'My Biggest Fear Isn't AIDS, It's Being Evicted From My Rent-Controlled Unit'
January 13, 2016
With the median rent for a one-bedroom apartment hovering around $3,500 per month by latest estimates, housing is a top concern for many San Francisco residents, but especially so for those whose long personal histories tie them to the city -- such as long-term survivors living with HIV.
"My biggest fear isn't dying of AIDS, although that worry never goes away," said Jonathan*, a San Francisco resident who's lived in the city through the worst of the epidemic. "I have been living with HIV for more than 20 years and have been diagnosed with KS [Kaposi's sarcoma], but my biggest fear is being evicted from my rent-controlled apartment."
The San Francisco homeless point-in-time count and survey by Applied Survey Research counted 6,686 homeless people in San Francisco in 2015, with 7% reporting having AIDS or an HIV-related illness (about 486 people). The AIDS Housing Alliance of San Francisco reports that people with HIV are disproportionately affected by homelessness, with 14% of people with HIV/AIDS homeless at any given time. Housing is critical for people with HIV since stable housing facilitates retention in medical care and continuity of HIV treatment -- both which improve health and prevent further HIV transmission.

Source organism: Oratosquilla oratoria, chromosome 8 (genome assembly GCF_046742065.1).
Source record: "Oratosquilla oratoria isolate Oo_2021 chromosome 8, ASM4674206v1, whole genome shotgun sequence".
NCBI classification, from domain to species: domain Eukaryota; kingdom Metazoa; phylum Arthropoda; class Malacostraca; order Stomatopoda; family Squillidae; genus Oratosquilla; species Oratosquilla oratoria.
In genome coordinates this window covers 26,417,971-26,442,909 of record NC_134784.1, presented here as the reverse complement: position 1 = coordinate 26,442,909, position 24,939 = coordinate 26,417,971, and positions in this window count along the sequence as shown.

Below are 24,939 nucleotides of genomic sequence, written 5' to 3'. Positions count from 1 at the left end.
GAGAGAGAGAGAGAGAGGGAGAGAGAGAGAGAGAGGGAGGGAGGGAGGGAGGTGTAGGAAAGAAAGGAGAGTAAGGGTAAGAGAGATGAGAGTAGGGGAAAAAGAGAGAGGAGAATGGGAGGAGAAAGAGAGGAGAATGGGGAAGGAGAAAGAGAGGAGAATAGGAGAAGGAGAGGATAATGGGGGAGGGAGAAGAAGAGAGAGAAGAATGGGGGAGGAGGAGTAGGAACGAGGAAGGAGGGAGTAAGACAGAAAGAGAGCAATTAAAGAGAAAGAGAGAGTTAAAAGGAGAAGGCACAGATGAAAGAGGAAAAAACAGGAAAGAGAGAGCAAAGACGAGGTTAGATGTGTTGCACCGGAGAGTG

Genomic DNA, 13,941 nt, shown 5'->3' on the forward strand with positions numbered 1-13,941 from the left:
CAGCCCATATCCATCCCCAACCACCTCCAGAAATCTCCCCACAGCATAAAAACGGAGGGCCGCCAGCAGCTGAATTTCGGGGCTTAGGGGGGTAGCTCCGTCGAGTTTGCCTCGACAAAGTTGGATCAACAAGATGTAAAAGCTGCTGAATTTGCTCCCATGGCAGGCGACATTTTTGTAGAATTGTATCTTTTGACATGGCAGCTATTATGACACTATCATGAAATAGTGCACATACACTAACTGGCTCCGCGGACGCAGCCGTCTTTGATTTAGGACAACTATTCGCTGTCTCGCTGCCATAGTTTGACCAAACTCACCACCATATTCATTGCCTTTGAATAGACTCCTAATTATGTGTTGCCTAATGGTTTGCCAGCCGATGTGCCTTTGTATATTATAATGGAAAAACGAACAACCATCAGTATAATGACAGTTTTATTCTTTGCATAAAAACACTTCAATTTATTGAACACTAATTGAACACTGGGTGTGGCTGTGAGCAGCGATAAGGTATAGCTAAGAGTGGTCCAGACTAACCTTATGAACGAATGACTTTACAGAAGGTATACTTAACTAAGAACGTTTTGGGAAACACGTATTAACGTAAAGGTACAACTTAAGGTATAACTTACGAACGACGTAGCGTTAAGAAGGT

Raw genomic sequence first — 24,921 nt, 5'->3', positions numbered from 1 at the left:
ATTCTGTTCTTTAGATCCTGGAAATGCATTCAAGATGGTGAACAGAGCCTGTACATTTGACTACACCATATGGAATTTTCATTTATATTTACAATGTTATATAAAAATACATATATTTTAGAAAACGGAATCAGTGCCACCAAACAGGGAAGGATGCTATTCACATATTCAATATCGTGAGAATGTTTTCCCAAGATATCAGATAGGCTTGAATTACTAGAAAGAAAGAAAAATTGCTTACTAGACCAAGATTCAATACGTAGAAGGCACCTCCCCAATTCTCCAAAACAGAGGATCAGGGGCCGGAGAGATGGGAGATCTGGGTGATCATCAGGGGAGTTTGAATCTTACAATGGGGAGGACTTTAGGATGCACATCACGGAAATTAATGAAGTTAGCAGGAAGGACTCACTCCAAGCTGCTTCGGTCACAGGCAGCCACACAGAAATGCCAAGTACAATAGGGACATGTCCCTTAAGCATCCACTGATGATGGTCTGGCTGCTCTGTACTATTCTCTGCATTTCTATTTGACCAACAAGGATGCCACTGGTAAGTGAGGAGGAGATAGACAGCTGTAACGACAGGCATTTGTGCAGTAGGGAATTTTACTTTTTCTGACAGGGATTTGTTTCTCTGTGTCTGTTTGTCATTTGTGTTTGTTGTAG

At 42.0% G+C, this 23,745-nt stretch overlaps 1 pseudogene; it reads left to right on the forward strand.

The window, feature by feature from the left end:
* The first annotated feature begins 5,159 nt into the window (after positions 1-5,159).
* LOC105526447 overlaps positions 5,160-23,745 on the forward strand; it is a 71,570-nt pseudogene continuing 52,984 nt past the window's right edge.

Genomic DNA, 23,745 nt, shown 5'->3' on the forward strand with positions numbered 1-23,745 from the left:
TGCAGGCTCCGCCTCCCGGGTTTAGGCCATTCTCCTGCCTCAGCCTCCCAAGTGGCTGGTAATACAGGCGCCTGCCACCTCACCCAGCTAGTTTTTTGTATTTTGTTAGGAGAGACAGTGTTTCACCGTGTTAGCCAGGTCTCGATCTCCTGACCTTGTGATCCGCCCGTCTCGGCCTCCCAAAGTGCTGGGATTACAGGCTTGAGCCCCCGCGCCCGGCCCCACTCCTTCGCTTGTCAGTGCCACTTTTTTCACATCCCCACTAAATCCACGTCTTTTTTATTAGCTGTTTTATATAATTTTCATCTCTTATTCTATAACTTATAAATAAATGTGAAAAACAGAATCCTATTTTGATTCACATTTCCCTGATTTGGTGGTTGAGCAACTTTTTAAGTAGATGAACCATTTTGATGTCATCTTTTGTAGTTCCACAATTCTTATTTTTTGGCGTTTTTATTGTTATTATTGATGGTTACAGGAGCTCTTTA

Jonathan is a California native. Growing up in L.A., he first remembers visiting San Francisco when he was seven years old. By the time he was nine, he knew he was gay and already recognized San Francisco as a place where he could belong. Plus, he saw the city as "magical."
He moved to San Francisco when he was in his early 20s in the early nineties to work for a non-profit. He paid around $500 for an apartment in Hayes Valley. "It was almost a three-bedroom apartment. Some of the closets were big enough to be bedrooms," he said.
* Not his real name.
This excerpt was cross-posted with the permission of BETAblog.org. Read the full article.
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